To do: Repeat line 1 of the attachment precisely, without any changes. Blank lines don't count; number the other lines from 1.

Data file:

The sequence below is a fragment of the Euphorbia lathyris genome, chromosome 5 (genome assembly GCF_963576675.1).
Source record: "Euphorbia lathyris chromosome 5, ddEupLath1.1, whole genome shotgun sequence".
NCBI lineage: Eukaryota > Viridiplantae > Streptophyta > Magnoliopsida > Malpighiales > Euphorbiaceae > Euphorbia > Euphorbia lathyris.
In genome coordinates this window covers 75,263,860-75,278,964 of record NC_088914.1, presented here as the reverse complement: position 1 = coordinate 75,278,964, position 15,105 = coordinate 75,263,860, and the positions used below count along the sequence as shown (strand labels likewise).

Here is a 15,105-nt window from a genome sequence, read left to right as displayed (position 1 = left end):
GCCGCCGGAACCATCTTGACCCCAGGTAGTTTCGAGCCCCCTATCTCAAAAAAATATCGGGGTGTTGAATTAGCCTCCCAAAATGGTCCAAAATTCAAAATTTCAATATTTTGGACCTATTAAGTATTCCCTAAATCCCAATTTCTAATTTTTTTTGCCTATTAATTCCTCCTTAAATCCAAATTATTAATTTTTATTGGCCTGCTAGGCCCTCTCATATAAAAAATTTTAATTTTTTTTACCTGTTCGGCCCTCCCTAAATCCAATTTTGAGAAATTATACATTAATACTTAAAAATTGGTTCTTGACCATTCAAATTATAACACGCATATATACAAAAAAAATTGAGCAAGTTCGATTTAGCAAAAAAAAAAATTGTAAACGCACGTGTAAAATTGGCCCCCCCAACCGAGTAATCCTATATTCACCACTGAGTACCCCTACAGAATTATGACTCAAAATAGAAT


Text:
The sequence below is a fragment of the Euphorbia lathyris genome, chromosome 5 (genome assembly GCF_963576675.1).